>> hr. cure.
>>
>> > On Jul 19, 2019, at 9:07 AM, Alex Gibson <

> alex@

> > wrote:
>> >
>> > I agree the gel superglue is the best for surfaces with good contact.
>> >
>> > For joining parts by textured sides, I would recommend the original
>> 'Gorilla
>> > glue'.  It expands slightly into the texture and makes a less brittle
>> joint.
>> >
>> > Another option is I use a '3d printing pen' as a welding device.  For a
>> > really solid join, if you can get the internal access to the part, make
>> a
>> > grid of holes on the mating surface and 'plug weld' the two parts
>> together
>> > at those points.
>> >
>> > You can add a couple of studs to the other side which line up with the
>> holes
>> > for a fantastic alignment - or just a matching hole and put a bolt
>> through
>> > them while you do the other welds.
>> >
>> > This is a description of the process in metal but the actions are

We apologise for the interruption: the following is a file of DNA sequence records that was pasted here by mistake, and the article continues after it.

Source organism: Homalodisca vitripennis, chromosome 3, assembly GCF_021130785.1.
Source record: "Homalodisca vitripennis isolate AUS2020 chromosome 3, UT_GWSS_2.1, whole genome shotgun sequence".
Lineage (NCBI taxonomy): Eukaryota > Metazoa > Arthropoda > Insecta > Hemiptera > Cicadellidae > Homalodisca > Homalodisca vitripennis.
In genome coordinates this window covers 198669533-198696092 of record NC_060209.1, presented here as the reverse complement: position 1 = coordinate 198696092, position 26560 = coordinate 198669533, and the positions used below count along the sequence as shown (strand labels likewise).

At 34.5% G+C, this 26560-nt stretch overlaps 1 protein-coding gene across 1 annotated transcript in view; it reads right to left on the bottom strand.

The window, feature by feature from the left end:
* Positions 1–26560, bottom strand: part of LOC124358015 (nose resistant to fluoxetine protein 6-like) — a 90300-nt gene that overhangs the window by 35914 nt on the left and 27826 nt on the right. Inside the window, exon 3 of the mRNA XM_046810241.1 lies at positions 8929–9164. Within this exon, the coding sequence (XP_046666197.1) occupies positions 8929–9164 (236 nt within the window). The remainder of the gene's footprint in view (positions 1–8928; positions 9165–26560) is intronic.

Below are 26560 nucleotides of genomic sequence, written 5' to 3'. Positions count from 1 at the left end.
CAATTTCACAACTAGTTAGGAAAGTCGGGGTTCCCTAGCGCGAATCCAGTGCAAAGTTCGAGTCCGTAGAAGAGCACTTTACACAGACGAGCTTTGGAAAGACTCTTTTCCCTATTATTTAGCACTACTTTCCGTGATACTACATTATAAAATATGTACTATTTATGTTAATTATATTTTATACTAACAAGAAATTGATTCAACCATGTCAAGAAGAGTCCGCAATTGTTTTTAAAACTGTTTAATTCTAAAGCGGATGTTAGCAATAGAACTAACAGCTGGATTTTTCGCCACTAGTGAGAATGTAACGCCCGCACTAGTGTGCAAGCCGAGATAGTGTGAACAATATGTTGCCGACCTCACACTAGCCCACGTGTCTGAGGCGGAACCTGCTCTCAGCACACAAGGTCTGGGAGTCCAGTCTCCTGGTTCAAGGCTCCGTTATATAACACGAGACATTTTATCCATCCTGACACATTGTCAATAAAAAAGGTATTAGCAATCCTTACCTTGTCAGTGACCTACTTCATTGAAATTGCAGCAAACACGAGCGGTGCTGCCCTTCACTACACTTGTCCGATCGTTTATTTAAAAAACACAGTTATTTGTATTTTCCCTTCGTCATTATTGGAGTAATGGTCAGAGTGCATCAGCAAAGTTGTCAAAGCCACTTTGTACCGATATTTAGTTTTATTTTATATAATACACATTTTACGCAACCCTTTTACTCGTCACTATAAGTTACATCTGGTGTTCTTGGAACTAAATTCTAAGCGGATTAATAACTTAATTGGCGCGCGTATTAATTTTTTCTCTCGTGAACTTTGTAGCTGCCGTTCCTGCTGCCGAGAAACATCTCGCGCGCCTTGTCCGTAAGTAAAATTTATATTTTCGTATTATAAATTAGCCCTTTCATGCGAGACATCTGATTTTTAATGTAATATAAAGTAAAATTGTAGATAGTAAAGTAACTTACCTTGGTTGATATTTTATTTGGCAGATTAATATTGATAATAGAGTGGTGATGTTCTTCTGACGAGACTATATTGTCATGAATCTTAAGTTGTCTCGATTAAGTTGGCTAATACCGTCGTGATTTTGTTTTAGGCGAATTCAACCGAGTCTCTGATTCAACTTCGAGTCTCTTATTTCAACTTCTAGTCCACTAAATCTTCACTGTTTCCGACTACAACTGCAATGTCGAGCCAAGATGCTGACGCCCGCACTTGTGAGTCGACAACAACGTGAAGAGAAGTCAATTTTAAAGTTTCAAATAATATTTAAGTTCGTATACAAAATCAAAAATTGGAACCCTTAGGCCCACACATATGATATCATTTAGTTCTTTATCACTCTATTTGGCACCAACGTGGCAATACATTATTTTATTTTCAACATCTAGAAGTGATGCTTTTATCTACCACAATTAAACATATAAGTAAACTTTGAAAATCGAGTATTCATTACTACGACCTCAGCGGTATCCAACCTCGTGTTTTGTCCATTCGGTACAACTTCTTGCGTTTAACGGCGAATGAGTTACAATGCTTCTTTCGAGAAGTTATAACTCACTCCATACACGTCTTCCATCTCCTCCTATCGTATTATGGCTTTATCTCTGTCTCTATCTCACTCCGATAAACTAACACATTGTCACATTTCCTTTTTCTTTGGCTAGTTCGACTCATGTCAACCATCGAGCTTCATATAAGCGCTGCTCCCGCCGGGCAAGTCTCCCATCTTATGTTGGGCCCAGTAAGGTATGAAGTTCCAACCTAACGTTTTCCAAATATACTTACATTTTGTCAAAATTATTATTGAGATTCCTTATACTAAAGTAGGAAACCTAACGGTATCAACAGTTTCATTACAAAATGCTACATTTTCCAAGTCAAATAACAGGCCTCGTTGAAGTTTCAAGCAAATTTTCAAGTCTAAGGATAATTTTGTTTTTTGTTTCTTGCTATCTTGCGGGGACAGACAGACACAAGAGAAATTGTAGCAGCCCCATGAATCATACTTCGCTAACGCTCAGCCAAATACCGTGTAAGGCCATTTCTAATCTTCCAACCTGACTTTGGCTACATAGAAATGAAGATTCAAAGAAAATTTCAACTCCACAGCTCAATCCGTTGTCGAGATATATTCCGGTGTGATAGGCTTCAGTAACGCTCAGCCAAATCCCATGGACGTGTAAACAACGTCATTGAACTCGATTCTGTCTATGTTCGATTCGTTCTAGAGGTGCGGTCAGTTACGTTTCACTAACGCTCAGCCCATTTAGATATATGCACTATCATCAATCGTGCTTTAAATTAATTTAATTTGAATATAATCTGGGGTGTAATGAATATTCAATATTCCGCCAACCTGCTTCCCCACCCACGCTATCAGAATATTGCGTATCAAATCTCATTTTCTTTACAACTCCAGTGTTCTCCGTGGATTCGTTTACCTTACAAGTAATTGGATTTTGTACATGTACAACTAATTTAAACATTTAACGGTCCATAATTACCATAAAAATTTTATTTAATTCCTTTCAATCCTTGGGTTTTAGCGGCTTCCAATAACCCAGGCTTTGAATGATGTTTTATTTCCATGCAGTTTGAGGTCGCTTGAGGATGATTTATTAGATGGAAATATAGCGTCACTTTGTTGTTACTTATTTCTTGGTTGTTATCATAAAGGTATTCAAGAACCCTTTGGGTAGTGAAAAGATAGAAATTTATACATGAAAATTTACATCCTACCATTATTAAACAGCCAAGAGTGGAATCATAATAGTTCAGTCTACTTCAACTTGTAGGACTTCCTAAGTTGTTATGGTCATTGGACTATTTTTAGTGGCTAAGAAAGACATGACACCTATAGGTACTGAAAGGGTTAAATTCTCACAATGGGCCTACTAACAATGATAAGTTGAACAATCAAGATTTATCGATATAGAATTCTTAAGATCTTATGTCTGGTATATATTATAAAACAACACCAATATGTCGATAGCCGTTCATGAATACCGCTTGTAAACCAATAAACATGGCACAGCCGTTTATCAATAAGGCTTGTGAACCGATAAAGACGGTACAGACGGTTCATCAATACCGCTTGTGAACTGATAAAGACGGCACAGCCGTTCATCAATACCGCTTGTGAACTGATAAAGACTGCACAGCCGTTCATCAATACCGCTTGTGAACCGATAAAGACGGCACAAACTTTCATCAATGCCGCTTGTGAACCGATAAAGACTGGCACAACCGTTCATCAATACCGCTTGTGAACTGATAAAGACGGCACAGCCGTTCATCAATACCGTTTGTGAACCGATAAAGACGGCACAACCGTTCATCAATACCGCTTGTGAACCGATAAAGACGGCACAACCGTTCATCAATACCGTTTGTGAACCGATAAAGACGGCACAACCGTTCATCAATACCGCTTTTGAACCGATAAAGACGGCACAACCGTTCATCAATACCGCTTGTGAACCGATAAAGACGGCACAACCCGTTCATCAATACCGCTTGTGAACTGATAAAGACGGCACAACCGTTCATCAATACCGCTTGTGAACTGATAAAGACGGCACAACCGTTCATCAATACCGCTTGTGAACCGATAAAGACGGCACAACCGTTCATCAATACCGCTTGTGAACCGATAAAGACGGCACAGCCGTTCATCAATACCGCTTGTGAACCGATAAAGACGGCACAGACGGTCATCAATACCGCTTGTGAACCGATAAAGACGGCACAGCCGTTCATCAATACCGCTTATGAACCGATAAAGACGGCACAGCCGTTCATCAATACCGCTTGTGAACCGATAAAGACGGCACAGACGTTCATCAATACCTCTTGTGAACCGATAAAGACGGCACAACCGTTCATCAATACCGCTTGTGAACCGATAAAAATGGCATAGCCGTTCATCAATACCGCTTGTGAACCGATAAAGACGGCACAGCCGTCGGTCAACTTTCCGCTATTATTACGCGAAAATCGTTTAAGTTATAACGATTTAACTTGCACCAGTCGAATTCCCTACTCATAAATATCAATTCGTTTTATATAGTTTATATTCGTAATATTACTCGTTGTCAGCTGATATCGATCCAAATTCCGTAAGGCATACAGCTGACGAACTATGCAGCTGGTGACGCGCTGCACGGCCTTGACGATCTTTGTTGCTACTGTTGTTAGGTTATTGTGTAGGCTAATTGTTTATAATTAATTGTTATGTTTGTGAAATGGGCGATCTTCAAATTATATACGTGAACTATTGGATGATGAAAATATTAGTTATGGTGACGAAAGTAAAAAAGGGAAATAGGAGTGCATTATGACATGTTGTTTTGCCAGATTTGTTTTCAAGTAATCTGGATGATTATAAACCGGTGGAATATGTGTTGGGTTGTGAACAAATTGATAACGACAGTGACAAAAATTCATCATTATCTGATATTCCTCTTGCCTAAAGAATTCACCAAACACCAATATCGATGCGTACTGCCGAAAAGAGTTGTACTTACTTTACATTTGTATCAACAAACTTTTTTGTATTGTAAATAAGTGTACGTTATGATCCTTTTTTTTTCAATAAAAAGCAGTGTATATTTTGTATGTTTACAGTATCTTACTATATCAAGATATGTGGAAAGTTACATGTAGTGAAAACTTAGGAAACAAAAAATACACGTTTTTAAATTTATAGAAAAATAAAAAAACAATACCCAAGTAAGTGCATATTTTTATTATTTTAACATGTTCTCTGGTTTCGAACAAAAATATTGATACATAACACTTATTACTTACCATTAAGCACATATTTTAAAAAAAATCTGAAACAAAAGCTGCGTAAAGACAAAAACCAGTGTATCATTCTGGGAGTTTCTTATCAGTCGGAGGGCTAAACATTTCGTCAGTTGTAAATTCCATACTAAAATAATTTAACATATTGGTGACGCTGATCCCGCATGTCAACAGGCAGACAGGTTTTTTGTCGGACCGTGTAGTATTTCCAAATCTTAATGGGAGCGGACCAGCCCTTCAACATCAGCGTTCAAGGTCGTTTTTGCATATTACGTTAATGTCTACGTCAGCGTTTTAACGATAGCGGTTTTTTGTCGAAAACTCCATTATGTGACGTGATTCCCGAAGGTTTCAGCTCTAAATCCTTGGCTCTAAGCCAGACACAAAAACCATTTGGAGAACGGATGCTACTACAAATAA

>> exactly
>> > the same, I just use a pastel pink '3Doodler' clone!
>> > https://www.mig-welding.co.uk/plug-weld.htm
>> >
>> > Cheers,
>> >
>> > Alex Gibson
>> >
>> >
>> > admg consulting
>> >
>> > edumaker limited
>> >
>> > . Project management
>> > . Operations & Process improvement
>> > . 3D Printing
>> >
>> > -----Original Message-----
>> > From: Discuss [mailto:

> discuss-bounces@.openscad

> ] On Behalf Of
>> Bryan
>> > Lee
>> > Sent: 19 July 2019 16:25
>> > To: OpenSCAD general discussion
>> > Subject: Re: [OpenSCAD] Joining parts
>> >
>> > I was just recommended this:
>> >       https://smile.amazon.com/dp/B0778LB4RX
>> >
>> >
>> > Thus

> arnholm@

>  hast written on Fri, Jul 19, 2019 at 05:15:13PM
>> > +0200, and, according to prophecy, it shall come to pass that:
>> >> On 2019-07-19 16:40, Bryan Lee wrote:
>> >>> Other than that, I've used Cyanoacrylate/superglue to glue PLA.
>> >>
>> >> Thanks for the replies. I was mostly interested in something easily
>> >> available and superglue fits the bill.
>> >>
>> >> Carsten Arnholm
>> >
>> > _______________________________________________
>> > OpenSCAD mailing list
>> >

> Discuss@.openscad

>> > http://lists.openscad.org/mailman/listinfo/discuss_lists.openscad.org
>> >
>> >
>> > _______________________________________________